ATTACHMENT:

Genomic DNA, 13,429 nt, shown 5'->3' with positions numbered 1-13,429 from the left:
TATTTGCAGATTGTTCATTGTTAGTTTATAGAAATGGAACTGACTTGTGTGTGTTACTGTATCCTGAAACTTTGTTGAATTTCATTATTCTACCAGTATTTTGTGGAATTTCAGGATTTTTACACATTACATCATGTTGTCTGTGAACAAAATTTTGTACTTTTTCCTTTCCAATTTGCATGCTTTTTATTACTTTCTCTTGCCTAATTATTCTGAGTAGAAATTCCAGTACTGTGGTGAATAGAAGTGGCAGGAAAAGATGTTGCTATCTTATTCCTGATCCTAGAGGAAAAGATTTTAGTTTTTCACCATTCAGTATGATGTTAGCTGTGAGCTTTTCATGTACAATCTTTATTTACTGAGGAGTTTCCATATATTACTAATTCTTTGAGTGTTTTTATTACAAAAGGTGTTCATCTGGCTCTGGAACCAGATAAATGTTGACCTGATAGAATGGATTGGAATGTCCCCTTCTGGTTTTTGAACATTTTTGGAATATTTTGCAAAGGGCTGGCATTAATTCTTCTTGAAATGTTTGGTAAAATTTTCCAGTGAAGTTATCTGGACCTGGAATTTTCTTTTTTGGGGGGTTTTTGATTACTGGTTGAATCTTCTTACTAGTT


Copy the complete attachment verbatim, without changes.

Genomic DNA, 13,429 nt, shown 5'->3' with positions numbered 1-13,429 from the left:
TATTTGCAGATTGTTCATTGTTAGTTTATAGAAATGGAACTGACTTGTGTGTGTTACTGTATCCTGAAACTTTGTTGAATTTCATTATTCTACCAGTATTTTGTGGAATTTCAGGATTTTTACACATTACATCATGTTGTCTGTGAACAAAATTTTGTACTTTTTCCTTTCCAATTTGCATGCTTTTTATTACTTTCTCTTGCCTAATTATTCTGAGTAGAAATTCCAGTACTGTGGTGAATAGAAGTGGCAGGAAAAGATGTTGCTATCTTATTCCTGATCCTAGAGGAAAAGATTTTAGTTTTTCACCATTCAGTATGATGTTAGCTGTGAGCTTTTCATGTACAATCTTTATTTACTGAGGAGTTTCCATATATTACTAATTCTTTGAGTGTTTTTATTACAAAAGGTGTTCATCTGGCTCTGGAACCAGATAAATGTTGACCTGATAGAATGGATTGGAATGTCCCCTTCTGGTTTTTGAACATTTTTGGAATATTTTGCAAAGGGCTGGCATTAATTCTTCTTGAAATGTTTGGTAAAATTTTCCAGTGAAGTTATCTGGACCTGGAATTTTCTTTTTTGGGGGGTTTTTGATTACTGGTTGAATCTTCTTACTAGTT